The analysis is articulated in two parts. We first provide some stylized facts on European banks’ profitability by considering the evolution through the cycles of ROA (return on assets) and ROE (return on equity) as well as their main components. We identify “top performer” banks in terms of ROA and ROE as those in the top 50 percent of the distribution (above the sample median). The definition of “top performer” banks is crucial for the purpose of our paper, as we are interested in understanding if persistently poor (i.e., below the median value) profitability is associated with a given size category.
Figure 1 shows the patterns of ROA and ROE of banks in our sample by dimensional group (top graph); in the bottom graph, we split each subsample into “top” and “bottom” performers. We found strong differences in the banks’ performances across the four dimensional groups only in the pre-crisis period, when the most profitable banks were medium-sized. Since 2010, the gaps between the four groups have shrunk considerably. This suggests that medium-large banks have displayed more volatile profitability performance than minor-small banks. Interestingly, within the top-performer banks in the post-crisis years (from 2013 onwards), there were no significant divergences in the profitability levels across the dimensional groups. Within the bottom-performer banks and during the global financial crisis, only the medium and large banks showed poor performance in terms of profitability (corresponding to negative values of ROA and ROE). Finally, within each size group, the gap between top and bottom performers was stable (we observed an increase for only large banks).
To shed light on the potential drivers of high levels of profitability, Figure 2 shows the patterns of ROA components in top vis-à-vis bottom performers: net interest income (NII) to operating income, cost-to-income ratio, loan loss provisions (LLPs) to total assets, equity to total assets, net interest income to total assets, and operating income to total assets. It is apparent that the cost-to-income ratio is the component of bank profitability that explains most of the gap between the best and worst performers.
In the second part of our analysis, we took another step forward and assessed through an econometric analysis which bank-specific characteristics were more likely to explain the probability of a bank becoming a top performer. Does size affect the bank’s probability of being a top performer in a given year? Are banks belonging to larger size categories more likely to outperform smaller banks (once those other relevant bank characteristics have been accounted for)? We have found that bank size is broadly neutral and, for most of the specifications, not statistically significant. Loan-portfolio quality and operating efficiency are the most relevant characteristics explaining the performance gap, independent of bank size. The results are stable across specifications and robust against several checks.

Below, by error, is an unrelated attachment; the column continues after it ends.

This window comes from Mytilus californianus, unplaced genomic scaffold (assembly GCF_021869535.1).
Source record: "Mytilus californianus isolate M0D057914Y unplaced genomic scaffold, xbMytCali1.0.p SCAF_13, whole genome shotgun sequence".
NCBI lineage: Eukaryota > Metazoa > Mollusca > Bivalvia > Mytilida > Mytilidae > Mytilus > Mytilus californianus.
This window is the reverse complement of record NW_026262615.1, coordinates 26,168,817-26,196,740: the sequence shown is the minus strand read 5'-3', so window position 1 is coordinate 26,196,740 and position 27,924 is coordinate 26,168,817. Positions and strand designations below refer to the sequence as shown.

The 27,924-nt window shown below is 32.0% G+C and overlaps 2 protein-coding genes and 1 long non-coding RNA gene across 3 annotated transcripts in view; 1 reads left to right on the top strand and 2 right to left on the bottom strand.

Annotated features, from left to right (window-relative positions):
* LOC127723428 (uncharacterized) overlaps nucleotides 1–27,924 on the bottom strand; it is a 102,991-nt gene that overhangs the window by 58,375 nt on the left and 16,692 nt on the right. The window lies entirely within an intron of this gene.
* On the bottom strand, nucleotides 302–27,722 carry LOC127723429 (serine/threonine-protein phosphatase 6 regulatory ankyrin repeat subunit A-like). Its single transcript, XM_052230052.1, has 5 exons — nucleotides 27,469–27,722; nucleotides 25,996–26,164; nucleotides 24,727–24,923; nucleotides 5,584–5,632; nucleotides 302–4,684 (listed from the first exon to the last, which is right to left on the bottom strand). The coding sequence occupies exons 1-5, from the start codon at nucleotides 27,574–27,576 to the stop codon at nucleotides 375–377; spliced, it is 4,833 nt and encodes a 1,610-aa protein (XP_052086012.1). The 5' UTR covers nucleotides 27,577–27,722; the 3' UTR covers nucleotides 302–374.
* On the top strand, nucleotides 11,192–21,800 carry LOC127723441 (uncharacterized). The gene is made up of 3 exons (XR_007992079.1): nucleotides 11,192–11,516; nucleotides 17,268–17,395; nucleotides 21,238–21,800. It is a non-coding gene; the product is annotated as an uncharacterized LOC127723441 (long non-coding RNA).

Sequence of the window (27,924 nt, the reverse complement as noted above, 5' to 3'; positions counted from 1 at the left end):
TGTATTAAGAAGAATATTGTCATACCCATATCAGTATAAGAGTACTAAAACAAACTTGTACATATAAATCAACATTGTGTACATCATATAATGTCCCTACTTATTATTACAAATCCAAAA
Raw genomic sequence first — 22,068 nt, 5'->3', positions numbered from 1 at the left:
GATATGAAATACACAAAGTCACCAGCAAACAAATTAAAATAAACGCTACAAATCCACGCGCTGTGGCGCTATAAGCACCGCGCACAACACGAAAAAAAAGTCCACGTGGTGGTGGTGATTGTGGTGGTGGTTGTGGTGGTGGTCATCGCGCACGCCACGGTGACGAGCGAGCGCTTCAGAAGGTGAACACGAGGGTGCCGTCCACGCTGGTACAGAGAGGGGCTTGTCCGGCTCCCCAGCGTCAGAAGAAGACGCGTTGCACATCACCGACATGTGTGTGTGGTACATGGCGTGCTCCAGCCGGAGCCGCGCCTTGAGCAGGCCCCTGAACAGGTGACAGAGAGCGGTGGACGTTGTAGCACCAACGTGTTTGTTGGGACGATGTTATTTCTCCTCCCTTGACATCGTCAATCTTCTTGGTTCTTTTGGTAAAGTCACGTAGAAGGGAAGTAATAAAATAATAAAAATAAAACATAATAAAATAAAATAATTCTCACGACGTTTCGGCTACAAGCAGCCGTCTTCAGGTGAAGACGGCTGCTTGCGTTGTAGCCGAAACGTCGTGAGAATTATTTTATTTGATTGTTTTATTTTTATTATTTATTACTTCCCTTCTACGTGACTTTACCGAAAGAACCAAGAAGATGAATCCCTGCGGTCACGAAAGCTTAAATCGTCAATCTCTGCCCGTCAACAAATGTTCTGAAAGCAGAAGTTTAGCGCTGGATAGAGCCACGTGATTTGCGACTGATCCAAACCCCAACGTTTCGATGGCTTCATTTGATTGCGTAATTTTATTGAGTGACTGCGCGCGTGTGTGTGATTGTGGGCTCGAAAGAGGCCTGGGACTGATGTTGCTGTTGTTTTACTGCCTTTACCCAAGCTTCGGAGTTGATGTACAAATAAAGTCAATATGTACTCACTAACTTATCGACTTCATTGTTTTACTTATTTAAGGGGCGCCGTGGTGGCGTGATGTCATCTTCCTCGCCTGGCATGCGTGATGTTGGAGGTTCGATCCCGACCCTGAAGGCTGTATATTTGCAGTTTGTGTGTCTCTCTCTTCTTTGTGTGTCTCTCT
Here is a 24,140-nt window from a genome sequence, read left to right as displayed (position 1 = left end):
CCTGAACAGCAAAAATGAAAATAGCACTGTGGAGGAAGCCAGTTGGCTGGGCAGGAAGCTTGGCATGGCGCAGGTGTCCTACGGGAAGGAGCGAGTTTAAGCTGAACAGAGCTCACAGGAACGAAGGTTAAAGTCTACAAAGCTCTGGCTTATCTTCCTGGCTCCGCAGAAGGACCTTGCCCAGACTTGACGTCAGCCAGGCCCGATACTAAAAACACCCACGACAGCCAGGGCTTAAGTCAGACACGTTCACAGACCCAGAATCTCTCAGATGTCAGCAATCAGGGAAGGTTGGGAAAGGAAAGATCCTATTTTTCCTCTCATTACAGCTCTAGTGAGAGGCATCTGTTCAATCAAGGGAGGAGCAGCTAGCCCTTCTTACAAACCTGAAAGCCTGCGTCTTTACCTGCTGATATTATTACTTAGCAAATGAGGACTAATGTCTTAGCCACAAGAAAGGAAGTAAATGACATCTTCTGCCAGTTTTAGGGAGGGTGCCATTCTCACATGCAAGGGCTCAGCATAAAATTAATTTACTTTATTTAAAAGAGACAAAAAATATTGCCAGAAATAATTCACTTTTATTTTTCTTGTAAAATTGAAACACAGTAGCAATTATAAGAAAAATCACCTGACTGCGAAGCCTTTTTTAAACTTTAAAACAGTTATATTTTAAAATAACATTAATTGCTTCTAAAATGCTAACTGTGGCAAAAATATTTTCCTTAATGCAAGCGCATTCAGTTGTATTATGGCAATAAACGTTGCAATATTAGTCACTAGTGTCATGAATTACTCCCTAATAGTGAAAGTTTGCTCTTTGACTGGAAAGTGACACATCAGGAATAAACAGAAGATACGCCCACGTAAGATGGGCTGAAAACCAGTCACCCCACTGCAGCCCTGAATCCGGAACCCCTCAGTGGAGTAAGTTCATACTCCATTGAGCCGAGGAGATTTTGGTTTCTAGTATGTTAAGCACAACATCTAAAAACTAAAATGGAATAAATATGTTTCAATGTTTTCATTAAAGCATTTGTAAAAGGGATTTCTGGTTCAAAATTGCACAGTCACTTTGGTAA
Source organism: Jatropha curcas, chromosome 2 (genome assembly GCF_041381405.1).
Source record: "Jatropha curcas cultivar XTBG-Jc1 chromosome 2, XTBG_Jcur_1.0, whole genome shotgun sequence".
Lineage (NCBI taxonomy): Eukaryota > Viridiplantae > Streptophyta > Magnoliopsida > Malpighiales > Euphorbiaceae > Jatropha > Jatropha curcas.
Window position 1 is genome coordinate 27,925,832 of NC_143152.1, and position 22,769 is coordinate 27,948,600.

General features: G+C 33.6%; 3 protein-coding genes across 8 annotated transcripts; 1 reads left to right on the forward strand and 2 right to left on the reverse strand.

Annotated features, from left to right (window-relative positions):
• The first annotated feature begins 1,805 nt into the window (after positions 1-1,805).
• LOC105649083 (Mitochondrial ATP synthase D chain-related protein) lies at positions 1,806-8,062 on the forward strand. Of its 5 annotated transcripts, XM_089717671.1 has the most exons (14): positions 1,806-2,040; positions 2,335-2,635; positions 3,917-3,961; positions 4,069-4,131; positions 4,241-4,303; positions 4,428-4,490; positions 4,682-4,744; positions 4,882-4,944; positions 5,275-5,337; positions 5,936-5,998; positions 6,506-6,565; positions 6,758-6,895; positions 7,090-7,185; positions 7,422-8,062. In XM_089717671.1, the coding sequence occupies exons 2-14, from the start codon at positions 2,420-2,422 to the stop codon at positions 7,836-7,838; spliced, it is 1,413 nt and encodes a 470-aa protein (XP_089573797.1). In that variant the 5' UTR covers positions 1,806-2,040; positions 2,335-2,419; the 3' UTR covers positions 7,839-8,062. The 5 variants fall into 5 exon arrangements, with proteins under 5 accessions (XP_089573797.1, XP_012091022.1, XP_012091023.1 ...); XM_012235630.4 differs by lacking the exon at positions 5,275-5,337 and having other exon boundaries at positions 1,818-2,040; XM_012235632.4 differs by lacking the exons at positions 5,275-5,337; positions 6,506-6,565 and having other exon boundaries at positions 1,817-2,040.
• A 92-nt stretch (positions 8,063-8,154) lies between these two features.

All in all, our results contribute to the institutional and academic debate on bank size, business-model sustainability and performance. Our findings show that the European commercial banks that have outperformed their competitors over the last few years have been heterogeneous in size. For top performers, size was not a decisive factor alone, but the key was controlling credit risk and being more cost-efficient.
1 Conference of State Bank Supervisors: “Core profitability of community banks, 1985–2015,” FDIC (Federal Deposit Insurance Corporation), Volume 10, Number 4, Jared Fronk, November 2017.
2 European Central Bank (ECB): “Bank Profitability Challenges in Euro Area Banks: the Role of Cyclical and Structural Factors,” Christoffer Kok, Csaba Móré and Cosimo Pancaro, Financial Stability Review, May 2015.
3 SSRN: “The Efficiency of US Community Banks” (revised title: “The Efficiency of FDIC-Identified Community Banks”), Athina Petropoulou, Vasileios Pappas, Steven Ongena, Dimitrios Gounopoulos and Richard J. Fairchild, April 1, 2020 (revised May 2, 2022). SSRN 3550458.
4 Bank of Italy: “No. 568 – Economies of scale revisited: evidence from Italian banks,” Emilia Bonaccorsi di Patti and Federica Ciocchetta, Economic Research and International Relations Area, June 2020.
5 Baffi Carefin, Bocconi University: “Size and Profitability in European commercial banks,” Brunella Bruno and Immacolata Marino, June 28, 2022.